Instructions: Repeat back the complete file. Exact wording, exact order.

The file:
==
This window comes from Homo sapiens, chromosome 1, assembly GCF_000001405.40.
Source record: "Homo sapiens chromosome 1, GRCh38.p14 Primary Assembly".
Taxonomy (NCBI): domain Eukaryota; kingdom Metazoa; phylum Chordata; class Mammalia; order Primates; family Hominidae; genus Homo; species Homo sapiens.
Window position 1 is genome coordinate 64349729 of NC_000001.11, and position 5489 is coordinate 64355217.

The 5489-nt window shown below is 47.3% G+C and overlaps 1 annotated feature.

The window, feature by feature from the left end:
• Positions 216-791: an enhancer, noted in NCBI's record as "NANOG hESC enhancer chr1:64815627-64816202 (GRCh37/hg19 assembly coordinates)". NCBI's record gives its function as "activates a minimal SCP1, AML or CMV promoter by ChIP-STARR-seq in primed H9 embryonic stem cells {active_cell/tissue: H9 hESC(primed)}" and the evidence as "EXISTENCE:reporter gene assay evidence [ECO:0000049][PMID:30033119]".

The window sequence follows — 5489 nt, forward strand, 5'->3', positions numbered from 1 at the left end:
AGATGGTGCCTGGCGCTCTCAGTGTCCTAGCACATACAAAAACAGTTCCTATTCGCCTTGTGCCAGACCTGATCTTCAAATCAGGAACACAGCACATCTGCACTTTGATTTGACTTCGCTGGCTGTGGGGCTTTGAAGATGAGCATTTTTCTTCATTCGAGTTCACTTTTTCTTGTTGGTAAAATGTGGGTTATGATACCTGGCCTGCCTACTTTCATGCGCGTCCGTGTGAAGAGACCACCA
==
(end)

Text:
This window comes from Homo sapiens, chromosome 1, assembly GCF_000001405.40.
Source record: "Homo sapiens chromosome 1, GRCh38.p14 Primary Assembly".
Taxonomy (NCBI): domain Eukaryota; kingdom Metazoa; phylum Chordata; class Mammalia; order Primates; family Hominidae; genus Homo; species Homo sapiens.
Window position 1 is genome coordinate 64349729 of NC_000001.11, and position 5489 is coordinate 64355217.

The 5489-nt window shown below is 47.3% G+C and overlaps 1 annotated feature.

The window, feature by feature from the left end:
• Positions 216-791: an enhancer, noted in NCBI's record as "NANOG hESC enhancer chr1:64815627-64816202 (GRCh37/hg19 assembly coordinates)". NCBI's record gives its function as "activates a minimal SCP1, AML or CMV promoter by ChIP-STARR-seq in primed H9 embryonic stem cells {active_cell/tissue: H9 hESC(primed)}" and the evidence as "EXISTENCE:reporter gene assay evidence [ECO:0000049][PMID:30033119]".

The window sequence follows — 5489 nt, forward strand, 5'->3', positions numbered from 1 at the left end:
AGATGGTGCCTGGCGCTCTCAGTGTCCTAGCACATACAAAAACAGTTCCTATTCGCCTTGTGCCAGACCTGATCTTCAAATCAGGAACACAGCACATCTGCACTTTGATTTGACTTCGCTGGCTGTGGGGCTTTGAAGATGAGCATTTTTCTTCATTCGAGTTCACTTTTTCTTGTTGGTAAAATGTGGGTTATGATACCTGGCCTGCCTACTTTCATGCGCGTCCGTGTGAAGAGACCACCA